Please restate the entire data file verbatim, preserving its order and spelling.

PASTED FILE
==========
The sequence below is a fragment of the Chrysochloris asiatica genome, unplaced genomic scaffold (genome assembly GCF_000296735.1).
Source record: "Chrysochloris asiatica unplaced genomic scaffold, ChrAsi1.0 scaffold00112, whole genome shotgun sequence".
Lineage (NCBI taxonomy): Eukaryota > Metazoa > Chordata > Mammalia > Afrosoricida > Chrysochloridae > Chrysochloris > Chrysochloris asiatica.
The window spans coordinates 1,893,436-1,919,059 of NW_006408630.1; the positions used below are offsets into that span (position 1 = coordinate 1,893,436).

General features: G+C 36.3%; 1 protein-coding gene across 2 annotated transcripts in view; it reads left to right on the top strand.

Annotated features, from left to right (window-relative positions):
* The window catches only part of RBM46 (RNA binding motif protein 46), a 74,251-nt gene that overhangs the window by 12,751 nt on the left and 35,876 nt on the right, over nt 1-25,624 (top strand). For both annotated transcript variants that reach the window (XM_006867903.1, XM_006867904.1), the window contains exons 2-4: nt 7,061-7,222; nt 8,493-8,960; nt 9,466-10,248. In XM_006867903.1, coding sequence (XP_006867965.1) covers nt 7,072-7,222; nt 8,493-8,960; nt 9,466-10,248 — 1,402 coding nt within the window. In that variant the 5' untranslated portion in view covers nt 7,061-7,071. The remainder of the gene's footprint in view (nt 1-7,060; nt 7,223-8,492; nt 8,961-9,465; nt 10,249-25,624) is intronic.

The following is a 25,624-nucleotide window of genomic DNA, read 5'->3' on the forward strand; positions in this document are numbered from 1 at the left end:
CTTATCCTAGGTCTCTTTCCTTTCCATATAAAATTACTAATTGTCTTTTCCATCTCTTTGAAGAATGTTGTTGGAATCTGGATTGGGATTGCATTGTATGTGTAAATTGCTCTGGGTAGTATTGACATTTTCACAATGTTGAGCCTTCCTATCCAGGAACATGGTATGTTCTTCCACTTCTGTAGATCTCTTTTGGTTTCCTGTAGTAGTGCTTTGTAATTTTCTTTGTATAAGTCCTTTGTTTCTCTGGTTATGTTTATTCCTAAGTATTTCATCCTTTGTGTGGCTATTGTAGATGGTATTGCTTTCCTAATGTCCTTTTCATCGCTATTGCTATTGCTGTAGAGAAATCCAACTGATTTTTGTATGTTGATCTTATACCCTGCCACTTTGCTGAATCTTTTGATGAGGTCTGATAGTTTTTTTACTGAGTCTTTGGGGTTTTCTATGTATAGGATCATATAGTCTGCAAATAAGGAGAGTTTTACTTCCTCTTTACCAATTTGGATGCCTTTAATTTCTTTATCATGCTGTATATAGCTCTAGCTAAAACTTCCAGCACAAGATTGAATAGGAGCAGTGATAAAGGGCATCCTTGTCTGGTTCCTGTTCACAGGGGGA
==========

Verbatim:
The sequence below is a fragment of the Chrysochloris asiatica genome, unplaced genomic scaffold (genome assembly GCF_000296735.1).
Source record: "Chrysochloris asiatica unplaced genomic scaffold, ChrAsi1.0 scaffold00112, whole genome shotgun sequence".
Lineage (NCBI taxonomy): Eukaryota > Metazoa > Chordata > Mammalia > Afrosoricida > Chrysochloridae > Chrysochloris > Chrysochloris asiatica.
The window spans coordinates 1,893,436-1,919,059 of NW_006408630.1; the positions used below are offsets into that span (position 1 = coordinate 1,893,436).

General features: G+C 36.3%; 1 protein-coding gene across 2 annotated transcripts in view; it reads left to right on the top strand.

Annotated features, from left to right (window-relative positions):
* The window catches only part of RBM46 (RNA binding motif protein 46), a 74,251-nt gene that overhangs the window by 12,751 nt on the left and 35,876 nt on the right, over nt 1-25,624 (top strand). For both annotated transcript variants that reach the window (XM_006867903.1, XM_006867904.1), the window contains exons 2-4: nt 7,061-7,222; nt 8,493-8,960; nt 9,466-10,248. In XM_006867903.1, coding sequence (XP_006867965.1) covers nt 7,072-7,222; nt 8,493-8,960; nt 9,466-10,248 — 1,402 coding nt within the window. In that variant the 5' untranslated portion in view covers nt 7,061-7,071. The remainder of the gene's footprint in view (nt 1-7,060; nt 7,223-8,492; nt 8,961-9,465; nt 10,249-25,624) is intronic.

The following is a 25,624-nucleotide window of genomic DNA, read 5'->3' on the forward strand; positions in this document are numbered from 1 at the left end:
CTTATCCTAGGTCTCTTTCCTTTCCATATAAAATTACTAATTGTCTTTTCCATCTCTTTGAAGAATGTTGTTGGAATCTGGATTGGGATTGCATTGTATGTGTAAATTGCTCTGGGTAGTATTGACATTTTCACAATGTTGAGCCTTCCTATCCAGGAACATGGTATGTTCTTCCACTTCTGTAGATCTCTTTTGGTTTCCTGTAGTAGTGCTTTGTAATTTTCTTTGTATAAGTCCTTTGTTTCTCTGGTTATGTTTATTCCTAAGTATTTCATCCTTTGTGTGGCTATTGTAGATGGTATTGCTTTCCTAATGTCCTTTTCATCGCTATTGCTATTGCTGTAGAGAAATCCAACTGATTTTTGTATGTTGATCTTATACCCTGCCACTTTGCTGAATCTTTTGATGAGGTCTGATAGTTTTTTTACTGAGTCTTTGGGGTTTTCTATGTATAGGATCATATAGTCTGCAAATAAGGAGAGTTTTACTTCCTCTTTACCAATTTGGATGCCTTTAATTTCTTTATCATGCTGTATATAGCTCTAGCTAAAACTTCCAGCACAAGATTGAATAGGAGCAGTGATAAAGGGCATCCTTGTCTGGTTCCTGTTCACAGGGGGA